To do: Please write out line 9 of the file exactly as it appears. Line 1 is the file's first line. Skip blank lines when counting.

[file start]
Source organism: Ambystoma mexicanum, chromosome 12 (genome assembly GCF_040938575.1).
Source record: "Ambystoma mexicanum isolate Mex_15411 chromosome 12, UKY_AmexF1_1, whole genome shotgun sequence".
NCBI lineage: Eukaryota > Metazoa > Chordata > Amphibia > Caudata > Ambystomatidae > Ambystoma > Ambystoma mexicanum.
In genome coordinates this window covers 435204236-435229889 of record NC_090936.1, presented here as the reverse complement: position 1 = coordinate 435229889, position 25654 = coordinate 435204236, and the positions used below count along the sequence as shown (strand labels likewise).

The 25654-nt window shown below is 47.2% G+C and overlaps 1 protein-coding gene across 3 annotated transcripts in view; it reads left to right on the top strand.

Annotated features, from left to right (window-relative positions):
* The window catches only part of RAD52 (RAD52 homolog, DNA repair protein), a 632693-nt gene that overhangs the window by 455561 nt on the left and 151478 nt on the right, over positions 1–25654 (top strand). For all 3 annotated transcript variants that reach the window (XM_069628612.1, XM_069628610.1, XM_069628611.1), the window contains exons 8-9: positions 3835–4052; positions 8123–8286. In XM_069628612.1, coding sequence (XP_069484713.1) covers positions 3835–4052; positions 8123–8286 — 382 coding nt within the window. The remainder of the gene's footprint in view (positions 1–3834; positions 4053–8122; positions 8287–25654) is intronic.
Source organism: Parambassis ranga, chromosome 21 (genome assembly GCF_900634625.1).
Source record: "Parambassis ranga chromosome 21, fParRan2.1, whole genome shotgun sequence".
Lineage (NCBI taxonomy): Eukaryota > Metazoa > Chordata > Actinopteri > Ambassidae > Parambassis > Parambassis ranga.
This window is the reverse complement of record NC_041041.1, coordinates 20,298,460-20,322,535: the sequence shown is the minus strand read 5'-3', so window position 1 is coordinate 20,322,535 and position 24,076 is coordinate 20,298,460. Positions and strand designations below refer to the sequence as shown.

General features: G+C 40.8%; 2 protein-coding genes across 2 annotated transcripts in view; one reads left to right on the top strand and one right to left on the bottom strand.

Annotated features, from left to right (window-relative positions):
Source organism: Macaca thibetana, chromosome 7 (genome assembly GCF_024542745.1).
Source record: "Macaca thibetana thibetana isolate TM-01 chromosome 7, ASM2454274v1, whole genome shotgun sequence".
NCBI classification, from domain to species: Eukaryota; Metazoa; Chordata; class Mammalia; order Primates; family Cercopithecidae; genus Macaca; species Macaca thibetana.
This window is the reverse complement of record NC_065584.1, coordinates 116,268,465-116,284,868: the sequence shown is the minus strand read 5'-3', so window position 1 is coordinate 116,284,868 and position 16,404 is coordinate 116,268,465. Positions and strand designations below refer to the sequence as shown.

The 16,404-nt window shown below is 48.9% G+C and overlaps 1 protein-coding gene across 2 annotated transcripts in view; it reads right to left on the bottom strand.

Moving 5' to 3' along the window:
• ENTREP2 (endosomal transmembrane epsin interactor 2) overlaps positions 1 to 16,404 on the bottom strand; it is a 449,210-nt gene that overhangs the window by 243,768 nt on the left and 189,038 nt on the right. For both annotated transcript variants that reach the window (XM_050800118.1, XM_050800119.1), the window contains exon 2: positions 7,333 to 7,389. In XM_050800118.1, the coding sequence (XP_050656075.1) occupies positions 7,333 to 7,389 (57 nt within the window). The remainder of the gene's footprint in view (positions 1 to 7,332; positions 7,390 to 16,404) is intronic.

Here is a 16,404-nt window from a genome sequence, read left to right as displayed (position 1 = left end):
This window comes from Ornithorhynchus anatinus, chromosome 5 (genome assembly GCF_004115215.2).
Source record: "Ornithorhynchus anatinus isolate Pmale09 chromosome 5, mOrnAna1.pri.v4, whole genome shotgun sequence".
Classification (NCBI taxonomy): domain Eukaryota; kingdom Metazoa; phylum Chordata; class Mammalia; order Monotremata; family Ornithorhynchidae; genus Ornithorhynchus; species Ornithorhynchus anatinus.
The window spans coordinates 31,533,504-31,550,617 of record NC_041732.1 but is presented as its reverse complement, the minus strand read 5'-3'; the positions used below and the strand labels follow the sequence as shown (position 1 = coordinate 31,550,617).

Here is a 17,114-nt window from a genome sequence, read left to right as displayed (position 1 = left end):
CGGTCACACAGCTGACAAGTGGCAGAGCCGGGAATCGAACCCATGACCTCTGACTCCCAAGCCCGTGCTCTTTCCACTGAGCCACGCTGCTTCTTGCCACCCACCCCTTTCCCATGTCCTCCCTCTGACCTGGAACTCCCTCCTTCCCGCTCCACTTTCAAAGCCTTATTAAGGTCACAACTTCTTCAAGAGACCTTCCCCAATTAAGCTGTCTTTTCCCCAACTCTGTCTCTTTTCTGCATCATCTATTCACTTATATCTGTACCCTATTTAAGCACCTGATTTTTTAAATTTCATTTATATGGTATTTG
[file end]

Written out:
Source record: "Parambassis ranga chromosome 21, fParRan2.1, whole genome shotgun sequence".